Clinging to political reasons sometimes is used to deliberately obscure the deep social and cultural roots that have fomented sectarian hatred for decades, a cocktail of reasons from deep ignorance of the Christian faith, to rejecting early 20th century multicultural Egypt, with its equality and diversity.

Changing mindsets, attitudes and behaviors needs courage, intellectuality, and devotion. There are some smart attempts. Director Amr Salama’s film,“Excuse my French” brought tears to my eyes. His story of sectarianism in schools resurrected my childhood memories, albeit with a different story. It was cleverly produced to address sectarianism in a creative way and was different than other dull, insincere, shallow productions ___ but more efforts are needed. Fighting sectarianism needs extensive social reforms and contribution from everyone.

Egypt’s sectarianism may look mild in a region where beheading and medieval barbarism are widely practiced. Nonetheless, what initiated in Egypt in the later part of the 20th century has set the foundation for the brutal versions of sectarianism that have erupted in the region. It is about time for Egypt to reverse what it started and spread a more positive approach. It is imperative to create a better era for our kids so that they can have friendships without prejudice or bigotry.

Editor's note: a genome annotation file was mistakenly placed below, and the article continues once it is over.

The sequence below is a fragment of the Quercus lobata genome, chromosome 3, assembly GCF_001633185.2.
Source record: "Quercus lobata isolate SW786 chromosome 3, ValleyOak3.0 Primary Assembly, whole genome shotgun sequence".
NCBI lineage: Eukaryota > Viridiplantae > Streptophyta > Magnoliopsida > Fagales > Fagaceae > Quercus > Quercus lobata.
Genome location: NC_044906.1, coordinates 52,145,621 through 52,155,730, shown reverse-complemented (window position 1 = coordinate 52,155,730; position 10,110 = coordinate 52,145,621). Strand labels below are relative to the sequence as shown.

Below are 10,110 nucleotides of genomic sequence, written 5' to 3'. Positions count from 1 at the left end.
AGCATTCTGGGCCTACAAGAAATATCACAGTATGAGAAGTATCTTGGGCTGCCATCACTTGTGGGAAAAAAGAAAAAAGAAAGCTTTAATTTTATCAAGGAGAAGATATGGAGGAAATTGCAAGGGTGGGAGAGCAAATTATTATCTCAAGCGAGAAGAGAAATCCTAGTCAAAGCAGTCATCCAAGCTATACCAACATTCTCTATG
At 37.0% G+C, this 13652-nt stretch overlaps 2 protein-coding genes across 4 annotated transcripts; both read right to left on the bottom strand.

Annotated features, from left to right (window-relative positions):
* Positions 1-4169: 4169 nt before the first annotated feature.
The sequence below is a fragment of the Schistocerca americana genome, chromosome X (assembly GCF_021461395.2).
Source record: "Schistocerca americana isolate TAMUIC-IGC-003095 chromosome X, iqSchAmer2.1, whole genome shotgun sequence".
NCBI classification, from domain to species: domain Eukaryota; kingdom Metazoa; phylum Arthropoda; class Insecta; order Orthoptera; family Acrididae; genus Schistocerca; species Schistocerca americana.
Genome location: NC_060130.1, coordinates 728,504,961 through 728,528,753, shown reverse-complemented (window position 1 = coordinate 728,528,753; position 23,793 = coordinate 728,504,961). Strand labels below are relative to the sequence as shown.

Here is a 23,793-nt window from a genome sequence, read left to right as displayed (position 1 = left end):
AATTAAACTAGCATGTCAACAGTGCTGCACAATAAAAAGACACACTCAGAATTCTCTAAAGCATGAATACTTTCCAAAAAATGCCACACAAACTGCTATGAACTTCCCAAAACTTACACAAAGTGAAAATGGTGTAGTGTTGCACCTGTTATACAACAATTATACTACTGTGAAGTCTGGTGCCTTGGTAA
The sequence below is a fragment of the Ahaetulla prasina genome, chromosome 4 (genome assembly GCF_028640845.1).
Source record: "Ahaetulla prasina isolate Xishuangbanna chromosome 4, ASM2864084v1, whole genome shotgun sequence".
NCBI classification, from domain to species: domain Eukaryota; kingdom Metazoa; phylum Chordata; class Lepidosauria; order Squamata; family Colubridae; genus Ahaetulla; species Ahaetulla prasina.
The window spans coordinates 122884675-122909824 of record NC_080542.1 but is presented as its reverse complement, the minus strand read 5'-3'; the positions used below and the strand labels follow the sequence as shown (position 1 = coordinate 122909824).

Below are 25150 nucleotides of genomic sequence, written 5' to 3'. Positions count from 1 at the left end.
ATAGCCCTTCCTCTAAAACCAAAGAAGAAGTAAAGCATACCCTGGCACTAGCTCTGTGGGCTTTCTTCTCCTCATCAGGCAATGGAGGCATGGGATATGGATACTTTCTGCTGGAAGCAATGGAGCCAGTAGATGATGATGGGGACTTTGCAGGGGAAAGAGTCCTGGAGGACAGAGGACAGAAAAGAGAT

President Sisi’s visit to the Coptic Cathedral and addressing of the attendees was a nice gesture, but his mention of diversity and the need to accept other religions and customs is more crucial. It is important for him to put his words into actions and initiate more positive social changes in Egypt. Egyptians should not just accept diversity, but should also come to see it as something positive.

 

 

About nervana111

Doctor, blogger and Commentator on Middle East issues. The only practising doctor who write in Middle Eastern politics in UK.
This entry was posted in Best Read, Diary of Aak, Egypt, Islam, Middle East and tagged , , , , . Bookmark the permalink.

16 Responses to On Copts of Egypt: A Personal Journey

  1. Dioscorus Boles says:

    Good.

    Like

  2. Nigel Johnson says:

    Wow ! What memories of your childhood. When i read in our press about shameful right wing movements in our society today in 2016 it’s still nothing compared to what you experienced when you were at school .
    Even when i was at school in the 1970’s there was racial comments being made in the playground but i never heard comments about religion and segregation – that was more of the Irish problem of that time.
    It makes me wonder what could have influenced or Brainwashed teachers to dismiss tolerance of other religions so much in one country compared to another ?